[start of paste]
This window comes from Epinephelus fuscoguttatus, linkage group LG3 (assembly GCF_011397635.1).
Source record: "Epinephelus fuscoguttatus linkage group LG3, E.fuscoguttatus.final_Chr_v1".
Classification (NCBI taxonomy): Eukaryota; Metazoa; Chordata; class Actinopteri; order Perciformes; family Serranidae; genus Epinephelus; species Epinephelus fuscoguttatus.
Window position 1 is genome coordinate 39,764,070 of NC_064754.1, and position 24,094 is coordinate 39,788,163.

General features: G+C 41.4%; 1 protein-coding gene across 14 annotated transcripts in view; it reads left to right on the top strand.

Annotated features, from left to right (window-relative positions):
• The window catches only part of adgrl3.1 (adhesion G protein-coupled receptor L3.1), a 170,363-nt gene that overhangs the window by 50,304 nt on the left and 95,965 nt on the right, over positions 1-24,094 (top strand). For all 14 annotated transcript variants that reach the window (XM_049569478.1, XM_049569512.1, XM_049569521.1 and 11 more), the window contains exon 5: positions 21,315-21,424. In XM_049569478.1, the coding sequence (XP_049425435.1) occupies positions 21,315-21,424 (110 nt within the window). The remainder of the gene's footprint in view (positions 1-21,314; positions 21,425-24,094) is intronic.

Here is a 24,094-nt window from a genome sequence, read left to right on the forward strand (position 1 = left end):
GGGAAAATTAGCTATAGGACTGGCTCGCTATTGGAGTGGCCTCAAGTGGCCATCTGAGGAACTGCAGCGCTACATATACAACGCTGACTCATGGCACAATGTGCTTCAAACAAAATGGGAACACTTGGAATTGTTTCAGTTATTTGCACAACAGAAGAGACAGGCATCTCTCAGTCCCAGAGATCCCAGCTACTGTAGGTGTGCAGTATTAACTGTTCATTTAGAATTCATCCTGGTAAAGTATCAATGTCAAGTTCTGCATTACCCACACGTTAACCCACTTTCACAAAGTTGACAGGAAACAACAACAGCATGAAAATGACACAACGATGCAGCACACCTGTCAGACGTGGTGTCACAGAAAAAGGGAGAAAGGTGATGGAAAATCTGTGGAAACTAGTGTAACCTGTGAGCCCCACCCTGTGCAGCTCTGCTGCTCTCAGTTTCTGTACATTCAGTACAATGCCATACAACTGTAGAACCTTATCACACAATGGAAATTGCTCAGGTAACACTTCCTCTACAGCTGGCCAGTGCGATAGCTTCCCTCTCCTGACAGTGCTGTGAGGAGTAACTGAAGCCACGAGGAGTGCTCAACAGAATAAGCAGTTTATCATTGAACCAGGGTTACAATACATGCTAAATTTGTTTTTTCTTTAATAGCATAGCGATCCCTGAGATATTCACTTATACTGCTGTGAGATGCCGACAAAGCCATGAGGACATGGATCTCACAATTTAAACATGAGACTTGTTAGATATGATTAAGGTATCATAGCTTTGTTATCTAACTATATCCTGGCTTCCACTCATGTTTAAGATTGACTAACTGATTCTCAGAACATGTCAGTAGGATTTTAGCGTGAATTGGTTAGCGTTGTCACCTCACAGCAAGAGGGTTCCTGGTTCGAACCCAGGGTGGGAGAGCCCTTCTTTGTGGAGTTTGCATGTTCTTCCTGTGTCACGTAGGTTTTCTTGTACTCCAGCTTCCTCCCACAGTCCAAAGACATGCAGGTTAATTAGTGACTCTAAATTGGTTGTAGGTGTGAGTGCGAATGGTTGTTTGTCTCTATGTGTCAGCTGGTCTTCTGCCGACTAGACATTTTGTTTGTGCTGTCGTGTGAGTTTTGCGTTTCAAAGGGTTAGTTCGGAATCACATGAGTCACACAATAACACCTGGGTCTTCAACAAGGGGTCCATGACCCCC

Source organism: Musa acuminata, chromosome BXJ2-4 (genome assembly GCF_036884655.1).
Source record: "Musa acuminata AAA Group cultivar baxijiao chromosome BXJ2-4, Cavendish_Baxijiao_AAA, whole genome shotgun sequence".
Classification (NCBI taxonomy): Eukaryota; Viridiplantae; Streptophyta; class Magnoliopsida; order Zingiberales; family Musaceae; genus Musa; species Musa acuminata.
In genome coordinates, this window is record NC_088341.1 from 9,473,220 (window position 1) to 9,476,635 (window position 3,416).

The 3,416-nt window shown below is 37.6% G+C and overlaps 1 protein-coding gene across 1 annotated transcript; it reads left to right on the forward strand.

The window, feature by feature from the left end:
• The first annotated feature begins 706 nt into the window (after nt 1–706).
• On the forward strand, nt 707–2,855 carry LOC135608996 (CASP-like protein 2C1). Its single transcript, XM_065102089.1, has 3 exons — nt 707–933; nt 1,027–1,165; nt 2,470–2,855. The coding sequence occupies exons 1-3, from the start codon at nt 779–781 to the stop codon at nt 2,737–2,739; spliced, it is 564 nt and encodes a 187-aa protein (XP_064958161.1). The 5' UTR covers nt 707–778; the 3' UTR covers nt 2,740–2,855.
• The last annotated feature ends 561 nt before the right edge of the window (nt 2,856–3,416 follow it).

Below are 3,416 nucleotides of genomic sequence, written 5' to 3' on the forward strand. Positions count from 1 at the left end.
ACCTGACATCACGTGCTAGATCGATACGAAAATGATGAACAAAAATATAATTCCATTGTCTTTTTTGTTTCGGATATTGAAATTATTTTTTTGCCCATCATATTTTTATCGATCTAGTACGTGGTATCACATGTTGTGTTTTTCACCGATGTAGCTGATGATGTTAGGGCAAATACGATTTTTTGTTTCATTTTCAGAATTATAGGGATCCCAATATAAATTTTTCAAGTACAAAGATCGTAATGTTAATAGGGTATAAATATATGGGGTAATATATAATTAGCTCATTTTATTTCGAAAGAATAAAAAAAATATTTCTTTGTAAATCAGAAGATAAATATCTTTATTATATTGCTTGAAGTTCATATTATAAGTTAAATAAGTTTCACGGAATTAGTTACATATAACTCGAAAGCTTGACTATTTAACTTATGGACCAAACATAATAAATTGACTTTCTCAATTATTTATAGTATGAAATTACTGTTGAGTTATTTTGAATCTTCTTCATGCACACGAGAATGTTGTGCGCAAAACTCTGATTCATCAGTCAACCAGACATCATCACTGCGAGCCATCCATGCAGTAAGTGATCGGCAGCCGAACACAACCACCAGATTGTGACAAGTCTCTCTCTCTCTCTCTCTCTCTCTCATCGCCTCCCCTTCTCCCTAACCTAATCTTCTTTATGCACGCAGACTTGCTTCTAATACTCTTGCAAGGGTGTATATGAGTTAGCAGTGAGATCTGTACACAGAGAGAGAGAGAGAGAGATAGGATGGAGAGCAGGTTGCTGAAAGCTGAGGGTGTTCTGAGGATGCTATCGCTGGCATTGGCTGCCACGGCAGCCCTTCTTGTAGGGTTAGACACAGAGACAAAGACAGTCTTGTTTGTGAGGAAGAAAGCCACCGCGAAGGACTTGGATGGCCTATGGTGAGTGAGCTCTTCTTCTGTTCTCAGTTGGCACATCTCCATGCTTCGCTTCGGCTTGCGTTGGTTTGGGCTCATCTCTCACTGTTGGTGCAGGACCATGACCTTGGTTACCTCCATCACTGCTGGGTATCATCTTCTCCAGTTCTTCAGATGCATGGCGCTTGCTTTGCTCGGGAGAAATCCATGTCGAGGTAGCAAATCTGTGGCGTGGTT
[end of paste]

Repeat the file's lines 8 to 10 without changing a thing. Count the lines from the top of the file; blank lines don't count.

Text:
Here is a 24,094-nt window from a genome sequence, read left to right on the forward strand (position 1 = left end):
GGGAAAATTAGCTATAGGACTGGCTCGCTATTGGAGTGGCCTCAAGTGGCCATCTGAGGAACTGCAGCGCTACATATACAACGCTGACTCATGGCACAATGTGCTTCAAACAAAATGGGAACACTTGGAATTGTTTCAGTTATTTGCACAACAGAAGAGACAGGCATCTCTCAGTCCCAGAGATCCCAGCTACTGTAGGTGTGCAGTATTAACTGTTCATTTAGAATTCATCCTGGTAAAGTATCAATGTCAAGTTCTGCATTACCCACACGTTAACCCACTTTCACAAAGTTGACAGGAAACAACAACAGCATGAAAATGACACAACGATGCAGCACACCTGTCAGACGTGGTGTCACAGAAAAAGGGAGAAAGGTGATGGAAAATCTGTGGAAACTAGTGTAACCTGTGAGCCCCACCCTGTGCAGCTCTGCTGCTCTCAGTTTCTGTACATTCAGTACAATGCCATACAACTGTAGAACCTTATCACACAATGGAAATTGCTCAGGTAACACTTCCTCTACAGCTGGCCAGTGCGATAGCTTCCCTCTCCTGACAGTGCTGTGAGGAGTAACTGAAGCCACGAGGAGTGCTCAACAGAATAAGCAGTTTATCATTGAACCAGGGTTACAATACATGCTAAATTTGTTTTTTCTTTAATAGCATAGCGATCCCTGAGATATTCACTTATACTGCTGTGAGATGCCGACAAAGCCATGAGGACATGGATCTCACAATTTAAACATGAGACTTGTTAGATATGATTAAGGTATCATAGCTTTGTTATCTAACTATATCCTGGCTTCCACTCATGTTTAAGATTGACTAACTGATTCTCAGAACATGTCAGTAGGATTTTAGCGTGAATTGGTTAGCGTTGTCACCTCACAGCAAGAGGGTTCCTGGTTCGAACCCAGGGTGGGAGAGCCCTTCTTTGTGGAGTTTGCATGTTCTTCCTGTGTCACGTAGGTTTTCTTGTACTCCAGCTTCCTCCCACAGTCCAAAGACATGCAGGTTAATTAGTGACTCTAAATTGGTTGTAGGTGTGAGTGCGAATGGTTGTTTGTCTCTATGTGTCAGCTGGTCTTCTGCCGACTAGACATTTTGTTTGTGCTGTCGTGTGAGTTTTGCGTTTCAAAGGGTTAGTTCGGAATCACATGAGTCACACAATAACACCTGGGTCTTCAACAAGGGGTCCATGACCCCC

Source organism: Musa acuminata, chromosome BXJ2-4 (genome assembly GCF_036884655.1).